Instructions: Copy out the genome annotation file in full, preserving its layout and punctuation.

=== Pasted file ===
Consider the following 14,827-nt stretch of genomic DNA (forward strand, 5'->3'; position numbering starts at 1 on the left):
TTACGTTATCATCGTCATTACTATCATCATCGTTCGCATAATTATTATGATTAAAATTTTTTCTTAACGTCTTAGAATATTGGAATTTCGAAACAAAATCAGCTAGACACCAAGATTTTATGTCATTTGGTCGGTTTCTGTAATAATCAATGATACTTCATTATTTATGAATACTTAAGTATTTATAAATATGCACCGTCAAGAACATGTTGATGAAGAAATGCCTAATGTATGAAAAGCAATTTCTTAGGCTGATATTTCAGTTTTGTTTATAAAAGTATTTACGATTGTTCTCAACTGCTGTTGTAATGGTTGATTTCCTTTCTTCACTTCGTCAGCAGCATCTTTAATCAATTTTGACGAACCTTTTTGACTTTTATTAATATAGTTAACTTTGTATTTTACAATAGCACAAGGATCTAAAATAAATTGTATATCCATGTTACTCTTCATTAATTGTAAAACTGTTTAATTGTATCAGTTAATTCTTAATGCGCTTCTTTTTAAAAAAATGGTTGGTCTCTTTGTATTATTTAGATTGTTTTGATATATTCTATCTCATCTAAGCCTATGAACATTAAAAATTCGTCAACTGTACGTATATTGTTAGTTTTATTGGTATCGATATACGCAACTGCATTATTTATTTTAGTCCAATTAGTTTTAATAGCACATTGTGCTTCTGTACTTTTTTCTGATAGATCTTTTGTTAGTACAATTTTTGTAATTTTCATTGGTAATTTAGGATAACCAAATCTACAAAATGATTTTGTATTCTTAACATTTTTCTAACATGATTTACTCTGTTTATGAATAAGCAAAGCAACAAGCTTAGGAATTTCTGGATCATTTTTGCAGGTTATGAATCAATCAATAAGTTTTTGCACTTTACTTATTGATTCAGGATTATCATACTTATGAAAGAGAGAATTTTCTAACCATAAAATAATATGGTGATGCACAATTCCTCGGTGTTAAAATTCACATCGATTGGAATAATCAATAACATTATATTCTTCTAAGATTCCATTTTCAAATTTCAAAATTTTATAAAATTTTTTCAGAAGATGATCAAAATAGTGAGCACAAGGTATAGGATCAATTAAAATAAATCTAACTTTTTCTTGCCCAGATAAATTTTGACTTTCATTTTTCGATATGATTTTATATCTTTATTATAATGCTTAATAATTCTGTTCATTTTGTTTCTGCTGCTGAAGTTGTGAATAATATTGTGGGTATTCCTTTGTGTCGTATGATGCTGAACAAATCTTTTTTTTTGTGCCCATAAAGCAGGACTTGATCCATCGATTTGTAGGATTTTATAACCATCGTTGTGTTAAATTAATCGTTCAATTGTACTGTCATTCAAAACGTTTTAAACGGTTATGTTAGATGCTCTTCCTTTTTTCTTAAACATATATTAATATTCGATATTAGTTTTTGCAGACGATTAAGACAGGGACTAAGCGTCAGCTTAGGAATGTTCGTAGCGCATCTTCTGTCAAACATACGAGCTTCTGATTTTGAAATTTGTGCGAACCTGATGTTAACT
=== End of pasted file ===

Consider the following 14,827-nt stretch of genomic DNA (forward strand, 5'->3'; position numbering starts at 1 on the left):
TTACGTTATCATCGTCATTACTATCATCATCGTTCGCATAATTATTATGATTAAAATTTTTTCTTAACGTCTTAGAATATTGGAATTTCGAAACAAAATCAGCTAGACACCAAGATTTTATGTCATTTGGTCGGTTTCTGTAATAATCAATGATACTTCATTATTTATGAATACTTAAGTATTTATAAATATGCACCGTCAAGAACATGTTGATGAAGAAATGCCTAATGTATGAAAAGCAATTTCTTAGGCTGATATTTCAGTTTTGTTTATAAAAGTATTTACGATTGTTCTCAACTGCTGTTGTAATGGTTGATTTCCTTTCTTCACTTCGTCAGCAGCATCTTTAATCAATTTTGACGAACCTTTTTGACTTTTATTAATATAGTTAACTTTGTATTTTACAATAGCACAAGGATCTAAAATAAATTGTATATCCATGTTACTCTTCATTAATTGTAAAACTGTTTAATTGTATCAGTTAATTCTTAATGCGCTTCTTTTTAAAAAAATGGTTGGTCTCTTTGTATTATTTAGATTGTTTTGATATATTCTATCTCATCTAAGCCTATGAACATTAAAAATTCGTCAACTGTACGTATATTGTTAGTTTTATTGGTATCGATATACGCAACTGCATTATTTATTTTAGTCCAATTAGTTTTAATAGCACATTGTGCTTCTGTACTTTTTTCTGATAGATCTTTTGTTAGTACAATTTTTGTAATTTTCATTGGTAATTTAGGATAACCAAATCTACAAAATGATTTTGTATTCTTAACATTTTTCTAACATGATTTACTCTGTTTATGAATAAGCAAAGCAACAAGCTTAGGAATTTCTGGATCATTTTTGCAGGTTATGAATCAATCAATAAGTTTTTGCACTTTACTTATTGATTCAGGATTATCATACTTATGAAAGAGAGAATTTTCTAACCATAAAATAATATGGTGATGCACAATTCCTCGGTGTTAAAATTCACATCGATTGGAATAATCAATAACATTATATTCTTCTAAGATTCCATTTTCAAATTTCAAAATTTTATAAAATTTTTTCAGAAGATGATCAAAATAGTGAGCACAAGGTATAGGATCAATTAAAATAAATCTAACTTTTTCTTGCCCAGATAAATTTTGACTTTCATTTTTCGATATGATTTTATATCTTTATTATAATGCTTAATAATTCTGTTCATTTTGTTTCTGCTGCTGAAGTTGTGAATAATATTGTGGGTATTCCTTTGTGTCGTATGATGCTGAACAAATCTTTTTTTTTGTGCCCATAAAGCAGGACTTGATCCATCGATTTGTAGGATTTTATAACCATCGTTGTGTTAAATTAATCGTTCAATTGTACTGTCATTCAAAACGTTTTAAACGGTTATGTTAGATGCTCTTCCTTTTTTCTTAAACATATATTAATATTCGATATTAGTTTTTGCAGACGATTAAGACAGGGACTAAGCGTCAGCTTAGGAATGTTCGTAGCGCATCTTCTGTCAAACATACGAGCTTCTGATTTTGAAATTTGTGCGAACCTGATGTTAACT